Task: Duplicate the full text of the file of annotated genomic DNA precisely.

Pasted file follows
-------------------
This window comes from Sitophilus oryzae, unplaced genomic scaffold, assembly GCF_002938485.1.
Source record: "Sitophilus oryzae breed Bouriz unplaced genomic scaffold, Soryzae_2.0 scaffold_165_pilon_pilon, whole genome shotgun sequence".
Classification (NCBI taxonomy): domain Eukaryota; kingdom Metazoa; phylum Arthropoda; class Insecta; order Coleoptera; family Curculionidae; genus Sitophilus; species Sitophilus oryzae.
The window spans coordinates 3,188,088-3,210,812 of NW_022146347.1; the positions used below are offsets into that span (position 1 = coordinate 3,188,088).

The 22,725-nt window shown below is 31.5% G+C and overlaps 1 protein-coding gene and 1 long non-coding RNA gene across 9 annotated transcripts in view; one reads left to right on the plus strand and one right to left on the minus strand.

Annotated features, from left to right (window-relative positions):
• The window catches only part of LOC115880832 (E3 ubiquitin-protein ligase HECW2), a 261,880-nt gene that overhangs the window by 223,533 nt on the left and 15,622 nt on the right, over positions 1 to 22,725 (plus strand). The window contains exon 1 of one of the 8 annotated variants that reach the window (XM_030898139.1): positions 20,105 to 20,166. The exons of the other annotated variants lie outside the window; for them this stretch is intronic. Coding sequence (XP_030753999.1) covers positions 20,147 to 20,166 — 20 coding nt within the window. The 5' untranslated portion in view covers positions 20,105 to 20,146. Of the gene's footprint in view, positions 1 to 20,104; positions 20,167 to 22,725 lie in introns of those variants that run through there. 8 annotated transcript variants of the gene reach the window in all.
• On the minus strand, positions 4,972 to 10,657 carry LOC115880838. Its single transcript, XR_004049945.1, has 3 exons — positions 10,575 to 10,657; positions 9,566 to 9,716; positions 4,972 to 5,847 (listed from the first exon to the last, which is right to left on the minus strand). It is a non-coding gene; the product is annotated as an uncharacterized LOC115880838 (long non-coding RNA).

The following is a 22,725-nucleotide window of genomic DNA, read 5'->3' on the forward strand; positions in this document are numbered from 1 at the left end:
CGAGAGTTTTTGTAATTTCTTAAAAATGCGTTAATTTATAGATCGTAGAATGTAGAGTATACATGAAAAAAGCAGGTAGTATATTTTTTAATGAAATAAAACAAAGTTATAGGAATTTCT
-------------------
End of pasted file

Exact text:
This window comes from Sitophilus oryzae, unplaced genomic scaffold, assembly GCF_002938485.1.
Source record: "Sitophilus oryzae breed Bouriz unplaced genomic scaffold, Soryzae_2.0 scaffold_165_pilon_pilon, whole genome shotgun sequence".
Classification (NCBI taxonomy): domain Eukaryota; kingdom Metazoa; phylum Arthropoda; class Insecta; order Coleoptera; family Curculionidae; genus Sitophilus; species Sitophilus oryzae.
The window spans coordinates 3,188,088-3,210,812 of NW_022146347.1; the positions used below are offsets into that span (position 1 = coordinate 3,188,088).

The 22,725-nt window shown below is 31.5% G+C and overlaps 1 protein-coding gene and 1 long non-coding RNA gene across 9 annotated transcripts in view; one reads left to right on the plus strand and one right to left on the minus strand.

Annotated features, from left to right (window-relative positions):
• The window catches only part of LOC115880832 (E3 ubiquitin-protein ligase HECW2), a 261,880-nt gene that overhangs the window by 223,533 nt on the left and 15,622 nt on the right, over positions 1 to 22,725 (plus strand). The window contains exon 1 of one of the 8 annotated variants that reach the window (XM_030898139.1): positions 20,105 to 20,166. The exons of the other annotated variants lie outside the window; for them this stretch is intronic. Coding sequence (XP_030753999.1) covers positions 20,147 to 20,166 — 20 coding nt within the window. The 5' untranslated portion in view covers positions 20,105 to 20,146. Of the gene's footprint in view, positions 1 to 20,104; positions 20,167 to 22,725 lie in introns of those variants that run through there. 8 annotated transcript variants of the gene reach the window in all.
• On the minus strand, positions 4,972 to 10,657 carry LOC115880838. Its single transcript, XR_004049945.1, has 3 exons — positions 10,575 to 10,657; positions 9,566 to 9,716; positions 4,972 to 5,847 (listed from the first exon to the last, which is right to left on the minus strand). It is a non-coding gene; the product is annotated as an uncharacterized LOC115880838 (long non-coding RNA).

The following is a 22,725-nucleotide window of genomic DNA, read 5'->3' on the forward strand; positions in this document are numbered from 1 at the left end:
CGAGAGTTTTTGTAATTTCTTAAAAATGCGTTAATTTATAGATCGTAGAATGTAGAGTATACATGAAAAAAGCAGGTAGTATATTTTTTAATGAAATAAAACAAAGTTATAGGAATTTCT